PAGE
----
Messages: 5,546

    Then I'd say he needed a decent set of tires. As far as being embarassing that you could do it with a lawn tractor ... I'd say so - he should give up plowing. As for the stone wall ... if there was absolutely no other place to put it, then I'd backdrag from the garage and other sides and push it to the side as I went back down. There's plenty of space on either side, but especially on the right (as viewed going up). It looks like a place to push off on the left (as you're going up) about half way. My wife looked at it and said it looked like kind of wimpy - as driveways go.
     
  16. graycenphil

    graycenphil Member
    Messages: 82

    Quote: Great price on that truck, $6,300 for a Dodge Diesal with 69.000 miles, and a plow, WOW.
    you could make a profit selling the truck!


    Yes, I think it was a great price. But the bed is pretty rough - dented and scratched and drips of concrete. Plus the seats were torn and interior was pretty dirty. I think that just scared everybody off. I bought it in NYC; maybe buyers were looking for a fancy rig to drive tothe mall.

    Quote: The tractor is a possibility, but I don't know if it would get up the driveway.

    Probably not - In big snowstorms, I would plow down the driveway, drive back up then plow another path.
     
  17. LD4850

    LD4850 Member
    Messages: 64

    Well.... I'll through my $.02 in here too.

    I do have an old F150 with a plow on it that I keep JUST for doing my drive. No ins. no license, no nothing. It works GREAT!!! Most people don't have a place they can keep something like this though.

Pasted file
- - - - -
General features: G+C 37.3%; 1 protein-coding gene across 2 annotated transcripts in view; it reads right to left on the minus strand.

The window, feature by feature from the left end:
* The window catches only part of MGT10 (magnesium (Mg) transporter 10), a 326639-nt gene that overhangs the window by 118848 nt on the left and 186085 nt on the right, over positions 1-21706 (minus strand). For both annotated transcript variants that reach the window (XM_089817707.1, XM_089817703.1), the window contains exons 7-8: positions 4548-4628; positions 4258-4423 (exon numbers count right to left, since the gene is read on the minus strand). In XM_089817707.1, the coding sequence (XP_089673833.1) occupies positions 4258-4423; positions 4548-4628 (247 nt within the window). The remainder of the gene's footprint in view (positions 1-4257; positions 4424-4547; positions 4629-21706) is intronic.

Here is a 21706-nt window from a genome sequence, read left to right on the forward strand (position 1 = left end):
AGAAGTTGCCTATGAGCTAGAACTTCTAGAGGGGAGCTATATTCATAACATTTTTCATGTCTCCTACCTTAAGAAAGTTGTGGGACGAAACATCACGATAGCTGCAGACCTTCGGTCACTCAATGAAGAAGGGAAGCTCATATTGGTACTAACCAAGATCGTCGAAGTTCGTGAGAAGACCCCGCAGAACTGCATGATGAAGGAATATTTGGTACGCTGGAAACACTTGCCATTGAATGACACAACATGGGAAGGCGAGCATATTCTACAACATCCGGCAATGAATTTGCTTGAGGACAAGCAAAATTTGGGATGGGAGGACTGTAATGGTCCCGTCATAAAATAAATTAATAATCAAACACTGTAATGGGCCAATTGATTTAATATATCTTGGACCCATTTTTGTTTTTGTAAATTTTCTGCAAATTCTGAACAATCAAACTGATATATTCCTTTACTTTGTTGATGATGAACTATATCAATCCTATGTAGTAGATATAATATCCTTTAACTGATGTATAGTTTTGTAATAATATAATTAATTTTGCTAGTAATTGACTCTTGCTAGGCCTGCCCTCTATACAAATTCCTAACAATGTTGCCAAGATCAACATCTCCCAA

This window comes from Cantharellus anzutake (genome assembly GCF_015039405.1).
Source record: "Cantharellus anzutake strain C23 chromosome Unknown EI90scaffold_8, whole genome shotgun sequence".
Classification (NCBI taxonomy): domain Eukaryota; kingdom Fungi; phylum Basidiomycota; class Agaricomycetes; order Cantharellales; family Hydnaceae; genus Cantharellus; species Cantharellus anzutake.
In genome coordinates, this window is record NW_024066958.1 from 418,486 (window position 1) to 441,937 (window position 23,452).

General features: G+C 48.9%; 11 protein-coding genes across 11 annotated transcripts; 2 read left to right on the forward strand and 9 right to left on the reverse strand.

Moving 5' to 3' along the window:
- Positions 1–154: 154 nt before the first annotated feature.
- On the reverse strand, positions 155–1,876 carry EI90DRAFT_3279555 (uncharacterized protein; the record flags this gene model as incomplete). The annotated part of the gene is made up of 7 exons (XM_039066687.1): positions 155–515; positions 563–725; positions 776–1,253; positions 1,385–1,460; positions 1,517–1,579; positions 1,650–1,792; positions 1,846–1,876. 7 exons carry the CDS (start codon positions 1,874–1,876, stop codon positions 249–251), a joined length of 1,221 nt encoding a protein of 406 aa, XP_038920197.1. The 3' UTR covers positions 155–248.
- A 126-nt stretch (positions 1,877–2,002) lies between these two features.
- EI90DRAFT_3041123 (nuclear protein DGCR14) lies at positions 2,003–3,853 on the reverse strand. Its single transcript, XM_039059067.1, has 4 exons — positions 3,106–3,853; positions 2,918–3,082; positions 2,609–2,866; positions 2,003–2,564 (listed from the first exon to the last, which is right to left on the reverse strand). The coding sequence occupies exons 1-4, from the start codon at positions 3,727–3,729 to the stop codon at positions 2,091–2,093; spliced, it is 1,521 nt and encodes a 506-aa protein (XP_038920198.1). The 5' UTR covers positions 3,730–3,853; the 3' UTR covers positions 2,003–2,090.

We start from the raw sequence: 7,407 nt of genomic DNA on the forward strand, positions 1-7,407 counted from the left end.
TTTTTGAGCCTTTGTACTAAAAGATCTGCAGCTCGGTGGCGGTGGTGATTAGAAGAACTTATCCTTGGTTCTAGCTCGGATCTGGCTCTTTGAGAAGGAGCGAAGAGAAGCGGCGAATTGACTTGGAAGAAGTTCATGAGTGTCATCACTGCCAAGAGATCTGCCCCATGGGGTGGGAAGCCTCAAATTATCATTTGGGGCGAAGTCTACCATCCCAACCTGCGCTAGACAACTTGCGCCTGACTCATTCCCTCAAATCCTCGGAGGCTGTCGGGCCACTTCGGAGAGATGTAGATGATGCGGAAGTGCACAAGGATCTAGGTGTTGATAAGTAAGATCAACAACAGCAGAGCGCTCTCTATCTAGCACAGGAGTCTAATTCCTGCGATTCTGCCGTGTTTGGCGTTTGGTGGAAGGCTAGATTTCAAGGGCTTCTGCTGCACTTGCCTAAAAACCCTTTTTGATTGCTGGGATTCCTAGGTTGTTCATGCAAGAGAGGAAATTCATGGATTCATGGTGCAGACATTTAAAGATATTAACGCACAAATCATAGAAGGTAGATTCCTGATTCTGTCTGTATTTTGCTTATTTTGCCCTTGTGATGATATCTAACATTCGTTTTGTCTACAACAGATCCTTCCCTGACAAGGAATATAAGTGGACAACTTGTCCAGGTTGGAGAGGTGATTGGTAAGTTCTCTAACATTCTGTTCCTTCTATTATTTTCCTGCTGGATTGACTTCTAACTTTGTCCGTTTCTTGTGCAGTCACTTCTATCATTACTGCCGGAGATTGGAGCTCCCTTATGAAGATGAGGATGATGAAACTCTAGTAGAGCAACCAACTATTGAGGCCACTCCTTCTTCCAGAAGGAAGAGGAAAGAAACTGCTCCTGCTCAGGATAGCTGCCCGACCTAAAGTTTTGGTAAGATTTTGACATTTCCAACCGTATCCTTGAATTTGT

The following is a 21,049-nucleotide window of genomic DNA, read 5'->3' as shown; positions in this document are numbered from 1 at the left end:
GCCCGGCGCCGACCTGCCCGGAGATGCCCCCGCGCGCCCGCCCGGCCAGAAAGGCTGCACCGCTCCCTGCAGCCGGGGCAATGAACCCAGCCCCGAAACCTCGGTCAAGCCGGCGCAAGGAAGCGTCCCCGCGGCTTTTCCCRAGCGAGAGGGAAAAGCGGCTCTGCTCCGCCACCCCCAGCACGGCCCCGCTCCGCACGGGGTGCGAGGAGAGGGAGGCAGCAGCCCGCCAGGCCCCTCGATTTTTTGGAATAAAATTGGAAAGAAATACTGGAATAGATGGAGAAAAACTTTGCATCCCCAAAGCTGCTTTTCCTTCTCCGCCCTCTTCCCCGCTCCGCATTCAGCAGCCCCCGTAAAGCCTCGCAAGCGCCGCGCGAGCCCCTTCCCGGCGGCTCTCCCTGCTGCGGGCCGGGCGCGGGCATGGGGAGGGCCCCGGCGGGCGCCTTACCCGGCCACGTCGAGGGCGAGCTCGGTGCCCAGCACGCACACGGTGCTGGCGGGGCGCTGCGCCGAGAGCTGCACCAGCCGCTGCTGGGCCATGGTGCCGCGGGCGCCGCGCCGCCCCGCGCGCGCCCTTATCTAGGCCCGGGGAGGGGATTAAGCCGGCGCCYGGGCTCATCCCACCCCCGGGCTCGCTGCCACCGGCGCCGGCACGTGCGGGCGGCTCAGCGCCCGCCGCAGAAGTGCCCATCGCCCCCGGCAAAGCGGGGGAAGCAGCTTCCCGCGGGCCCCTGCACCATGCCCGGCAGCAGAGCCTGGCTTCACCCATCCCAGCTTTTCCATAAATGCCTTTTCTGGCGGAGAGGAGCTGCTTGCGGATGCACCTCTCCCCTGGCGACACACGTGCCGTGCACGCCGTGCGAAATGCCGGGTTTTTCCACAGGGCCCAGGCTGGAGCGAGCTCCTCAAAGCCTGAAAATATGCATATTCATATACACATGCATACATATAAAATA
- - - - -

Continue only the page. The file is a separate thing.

The lawn tractor idea is fine for something small but you get awfully cold out there in a storm once you get older.
    Same goes for an ATV although those sure are a lot more fun to play with in the snow. Your kids would LOVE you if you went that route.
    The full size tractor would work (esp. if it was 4WD) but again.... That wind is COLD during a storm and they take a long time to get the job done.

    The BEST suggestion you have had so far is the Jeep. Get a CJ or whatever they call them now *WITH* a plow already on it. It will have PLENTY of power to do the job and is small enough to get into & out of tight places. The jeep keeps you out of the weather with a heater and lights & even a radio if you want. MUCH more comfortable plowing and will do a better job.
    Besides... drop the plow in the summer & jeeps can just be a LOT of fun.
    And yes.... you will eventually learn the best way to plow YOUR driveway. It won't happen the first time you try but will come.
    I know the job *I* do on mine, I couldn't pay someone else to do and I always have the plow handy for touch ups as I see the need.
     
  18. driveway_clear

    driveway_clear Junior Member
    Messages: 7

    Nice pictures. My drive is shorter, steeper, and wider.

    No problems with the 150? A jeep is nice for fun. It would be good to have a truck to load up with mulch or wood.

    Thanks for the continued suggestions!
     
  19. tvpierce

    tvpierce Senior Member
    from Maine
    Messages: 209

    You mention hauling stuff...
    The most useful tool a homeowner can own is a utility trailer. It loads an unloads easier than a pickup, you can haul it with anything (economy car, mini-van, truck), it's cheap (initial cost, reg/taxes, insurance), you don't have to worry about it starting/running, and you can keep it even if you sell your vehicle.

    If you are seriously worried about the steepness, then consider chains on all 4 wheels (regardless of what vehicle you choose). With all 4 wheels chained on my last Jeep, it was literally impossible to get lose traction -- it simply pushed piles of snow as far as I wanted to push them.

    jp
     
  20. Chris-R

    Chris-R Senior Member
    Messages: 321

    I agree with Mick regarding that driveway. Among the many commercial contracts I plow, there is a daycare center that has a driveway at least twice as bad as yours. An experienced plowtruck operator would have no problem with your driveway as Mick pointed out (he's experienced) wesport